Reply
    • Brenda Knowles
      October 23, 2013

      Thanks for your support and hugs Casey! Do whatever you need to do to be heard with your extreme E boss.;)

      Reply
  4. karpiadiem
    October 20, 2013

    Yet another post I identify with! United in “uninspired by schmoozing…” Thank you for eloquently writing those thoughts I have had in my mind for years.

    Reply
    • Brenda Knowles
      October 20, 2013

      Schmoozing ruffles my feathers. I’m all about openness and genuine communication. No agenda. I feel I am fairly sensitive to non-genuine conversation. I sometimes marvel at how tolerant others are of it. I’ve watched many succeed by employing the fine art of schmoozing. :/ I’m glad warmth and real talk work too.:)

      Reply
  5. ilona fried
    October 19, 2013

    Great post, and I love the Wonderwoman poses. Thanks for walking us through your experience and sharing your strategies…glad you had a positive evening!

    Reply
    • Brenda Knowles
      October 20, 2013

      I think the Wonder Woman poses actually worked or at least they made me laugh at myself which helped me relax.;)

      Reply
  6. EmSpeaks
    October 19, 2013

    Reading this post, I got so excited for you! I’m glad it was a positive experience, and it gives me hope for when I’m in similar situations. I’ll have to check out that TedTalk on posture.

    I had a laugh at “Not actual door.”

    Reply
    • Brenda Knowles
      October 20, 2013

      I had fun with the images on this one. I like to add a little tongue-in-cheek. I amuse myself.;) Thanks for reading and commenting Em.

      Reply
    • Zen Greenway
      October 23, 2013

      I’m also going to find that TedTalk. I had no idea such tools were available!

      Reply
      • Brenda Knowles
        October 23, 2013

        The Tedtalk lightened my mood. May it give you some giggles and confidence.:)

        Reply
  7. elizabeth2560
    October 19, 2013

    “I am so grateful for people … who consider hours of prep work; chatting with large groups of people; having their house trashed and chaos in general, fun.”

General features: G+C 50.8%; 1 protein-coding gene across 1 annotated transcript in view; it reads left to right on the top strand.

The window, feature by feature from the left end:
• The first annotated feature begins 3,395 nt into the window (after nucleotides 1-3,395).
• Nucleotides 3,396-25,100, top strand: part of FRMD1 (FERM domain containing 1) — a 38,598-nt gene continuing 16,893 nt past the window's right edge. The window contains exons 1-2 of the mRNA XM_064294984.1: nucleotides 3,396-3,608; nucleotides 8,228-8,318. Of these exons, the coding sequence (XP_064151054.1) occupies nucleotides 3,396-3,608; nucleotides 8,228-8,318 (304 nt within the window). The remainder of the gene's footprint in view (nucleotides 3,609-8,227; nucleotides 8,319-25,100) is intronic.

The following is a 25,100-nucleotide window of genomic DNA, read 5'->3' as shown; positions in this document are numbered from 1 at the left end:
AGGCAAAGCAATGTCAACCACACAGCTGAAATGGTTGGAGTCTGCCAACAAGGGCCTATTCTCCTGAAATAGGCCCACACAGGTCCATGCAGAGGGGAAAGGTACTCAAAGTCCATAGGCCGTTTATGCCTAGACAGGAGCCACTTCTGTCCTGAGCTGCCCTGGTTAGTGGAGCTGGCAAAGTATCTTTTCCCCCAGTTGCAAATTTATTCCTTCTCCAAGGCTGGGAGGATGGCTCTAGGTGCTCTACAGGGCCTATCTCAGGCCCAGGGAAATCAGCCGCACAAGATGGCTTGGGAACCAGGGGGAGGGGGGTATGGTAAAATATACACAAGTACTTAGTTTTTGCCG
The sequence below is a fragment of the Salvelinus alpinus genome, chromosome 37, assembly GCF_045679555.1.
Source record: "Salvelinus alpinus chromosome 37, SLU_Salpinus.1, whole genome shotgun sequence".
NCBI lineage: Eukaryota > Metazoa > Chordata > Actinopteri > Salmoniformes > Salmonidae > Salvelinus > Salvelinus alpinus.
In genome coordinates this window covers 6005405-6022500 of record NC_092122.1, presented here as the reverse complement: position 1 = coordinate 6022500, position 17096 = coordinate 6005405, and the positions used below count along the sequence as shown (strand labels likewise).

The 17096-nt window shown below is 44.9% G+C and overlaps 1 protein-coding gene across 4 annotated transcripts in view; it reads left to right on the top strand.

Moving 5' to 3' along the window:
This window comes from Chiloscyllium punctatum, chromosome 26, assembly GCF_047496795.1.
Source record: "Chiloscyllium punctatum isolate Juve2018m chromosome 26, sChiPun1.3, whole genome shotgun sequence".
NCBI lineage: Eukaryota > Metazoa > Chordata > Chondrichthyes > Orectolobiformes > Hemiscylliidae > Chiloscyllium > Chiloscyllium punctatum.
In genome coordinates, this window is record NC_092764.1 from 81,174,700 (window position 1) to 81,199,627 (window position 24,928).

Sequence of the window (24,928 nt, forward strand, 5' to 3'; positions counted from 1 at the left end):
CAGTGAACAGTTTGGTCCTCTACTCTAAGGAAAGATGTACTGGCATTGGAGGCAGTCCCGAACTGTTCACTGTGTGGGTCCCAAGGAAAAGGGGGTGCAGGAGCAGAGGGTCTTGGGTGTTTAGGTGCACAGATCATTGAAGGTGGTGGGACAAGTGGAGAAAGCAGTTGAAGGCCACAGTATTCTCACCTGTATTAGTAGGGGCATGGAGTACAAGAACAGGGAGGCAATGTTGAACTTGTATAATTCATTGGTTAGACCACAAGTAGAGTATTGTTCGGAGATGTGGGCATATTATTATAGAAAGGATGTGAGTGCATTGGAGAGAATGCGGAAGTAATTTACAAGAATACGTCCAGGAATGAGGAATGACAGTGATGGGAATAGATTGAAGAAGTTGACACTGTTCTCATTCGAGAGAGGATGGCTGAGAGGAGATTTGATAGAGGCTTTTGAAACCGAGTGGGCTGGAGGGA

That sentence describes my “before” life – except for the last word which belonged to my ex-husband. Isn’t it amazing the interpretation different people put on that word ‘fun’. Now I rarely use it when describing something I want from life and instead speak of ‘joy’, ‘contentment’, ‘well-being’ or ‘fulfillment’. Great post, and I am so glad you felt energized after the event.

    Reply
    • Brenda Knowles
      October 20, 2013

      Yeah ‘fun’ seems like an over-simplified word for activities kids do. I like all of your satisfaction words – joy, contentment, well-being, fulfillment. They seem more thoughtful and meaningful.

      I was the prep0work hostess for many years too. I liked having people over that I knew intimately but often I spent so much time playing hostess that I didn’t get to truly enjoy them. I’ve relaxed my ideas of what a good party looks like. Much more casual now, fewer people and more space for real conversations.:)

      Reply
  8. chehaw
    October 19, 2013

    Great story, with a great twist! I admire how well you handled that situation. I usually dread parties, but the best ones I’ve been to have left me with a nice buzz and good memories.

    Reply
    • Brenda Knowles
      October 20, 2013

      I usually don’t mind parties as long as I know someone there and the music/noise is kept to a level where conversations are still possible. This one definitely had me nerved up for the reasons I stated. I love it when the people rather than the alcohol served at a party, give you a nice buzz.;)

      Reply
  9. The Presents of Presence
    October 18, 2013

    I am proud of you! xo

    Reply